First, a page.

How to Calculate Late Rent

by Melvin Richardson ; Updated July 27, 2017
Always read your lease agreement to find out when a large charge will be assessed.

Many landlords and apartment complexes require you to pay your rent on the first day of every month. You may have a grace period, which allows you to pay your rent after the first without incurring a late fee. The grace period can extend to the 5th or 10th of the month, depending on the management company of the apartment complex. Once the grace period has passed, you will be assessed a late fee on top of your standard rent payment.

Step 1

Review the amount that you pay for rent every month. Your rent payment is usually the same amount every time you make a payment. When you know your monthly payment, determine when the payment is due.

Step 2

Find out how much the late fee is. Every apartment complex or management company has its own late-fee charge. Sometimes it can be a flat fee, such as $35, plus $5 per day for every day thereafter. For example, if your rent is $500, and the grace period ends on the 5th with an additional fee of $5 imposed for every day thereafter, you can calculate your late rent payment with this information.

Step 3

Determine what day your rent payment will be made. If you make your rent payment of $500 on the 10th of the month, your late rent will be $550. The late fee of $35 is imposed on the 6th (the day after the expiration of the grace period), and you will be charged $5 for the 7th, 8th and the 9th of the month. There is no $5 fee for the 10th since the payment was made on the 10th.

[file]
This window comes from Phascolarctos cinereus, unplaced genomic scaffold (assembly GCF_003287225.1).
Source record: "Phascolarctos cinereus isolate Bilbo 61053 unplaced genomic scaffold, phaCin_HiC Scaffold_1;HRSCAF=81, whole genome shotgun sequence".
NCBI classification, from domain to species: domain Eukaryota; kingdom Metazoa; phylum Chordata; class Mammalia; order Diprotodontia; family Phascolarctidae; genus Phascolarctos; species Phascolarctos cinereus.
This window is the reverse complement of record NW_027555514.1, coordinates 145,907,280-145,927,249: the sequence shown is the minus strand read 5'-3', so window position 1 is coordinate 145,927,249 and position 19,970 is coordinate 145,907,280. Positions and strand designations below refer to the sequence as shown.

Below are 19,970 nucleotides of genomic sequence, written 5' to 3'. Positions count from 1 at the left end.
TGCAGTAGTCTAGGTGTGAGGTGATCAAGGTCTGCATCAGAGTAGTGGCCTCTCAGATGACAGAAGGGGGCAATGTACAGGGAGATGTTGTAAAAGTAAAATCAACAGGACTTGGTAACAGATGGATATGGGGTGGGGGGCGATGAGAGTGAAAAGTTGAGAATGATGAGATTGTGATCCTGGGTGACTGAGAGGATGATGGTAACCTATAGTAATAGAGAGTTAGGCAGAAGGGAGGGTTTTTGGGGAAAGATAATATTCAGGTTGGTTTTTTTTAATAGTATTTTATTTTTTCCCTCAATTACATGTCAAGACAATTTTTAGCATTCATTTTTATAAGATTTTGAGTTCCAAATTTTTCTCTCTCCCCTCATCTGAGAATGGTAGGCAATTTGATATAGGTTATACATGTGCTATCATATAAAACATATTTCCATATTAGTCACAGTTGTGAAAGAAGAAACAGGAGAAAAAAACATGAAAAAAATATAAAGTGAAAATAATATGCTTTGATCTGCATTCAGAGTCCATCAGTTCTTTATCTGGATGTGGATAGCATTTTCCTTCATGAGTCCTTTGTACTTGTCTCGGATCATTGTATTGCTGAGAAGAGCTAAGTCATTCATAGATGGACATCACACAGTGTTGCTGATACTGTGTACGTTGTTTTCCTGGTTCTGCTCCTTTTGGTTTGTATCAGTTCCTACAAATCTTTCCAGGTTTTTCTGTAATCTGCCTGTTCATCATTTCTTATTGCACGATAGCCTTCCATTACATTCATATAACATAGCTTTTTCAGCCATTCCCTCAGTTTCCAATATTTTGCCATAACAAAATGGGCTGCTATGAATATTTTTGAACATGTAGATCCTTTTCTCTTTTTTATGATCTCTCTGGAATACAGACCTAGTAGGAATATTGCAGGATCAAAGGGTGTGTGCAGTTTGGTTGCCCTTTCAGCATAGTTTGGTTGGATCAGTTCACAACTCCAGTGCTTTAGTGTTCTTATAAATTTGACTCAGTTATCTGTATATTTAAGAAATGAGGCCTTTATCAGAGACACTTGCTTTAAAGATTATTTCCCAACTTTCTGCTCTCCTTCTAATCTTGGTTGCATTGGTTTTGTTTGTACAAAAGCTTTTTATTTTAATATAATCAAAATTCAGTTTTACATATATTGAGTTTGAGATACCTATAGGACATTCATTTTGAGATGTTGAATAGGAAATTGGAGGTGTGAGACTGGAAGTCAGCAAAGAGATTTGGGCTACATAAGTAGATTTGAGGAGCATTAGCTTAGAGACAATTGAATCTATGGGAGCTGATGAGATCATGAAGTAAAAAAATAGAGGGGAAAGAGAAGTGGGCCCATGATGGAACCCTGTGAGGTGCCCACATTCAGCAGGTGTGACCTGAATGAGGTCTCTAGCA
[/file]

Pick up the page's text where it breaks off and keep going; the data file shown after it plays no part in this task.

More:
Tips

  • Make sure you review your leasing agreement to find out when your grace period expires.

Warnings

  • Some apartment owners will start the eviction process when the grace period expires.

    Some landlords may charge you an additional late fee for the day you make the payment, based on how the leasing agreement is worded.

About the Author

Melvin J. Richardson has been a freelance writer for two years with Associated Content, and writes about topics such as banking, credit and collections, goal setting, financial services, management, health and fitness. Richardson has worked for several banks and financial institutions and gained invaluable experience and knowledge. Richardson holds a Master of Business Administration in Executive Management from Ashland University in Ashland Ohio.

Photo Credits

  • Finger pointing to the words in agreement image by Dmitry Goygel-Sokol from Fotolia.com
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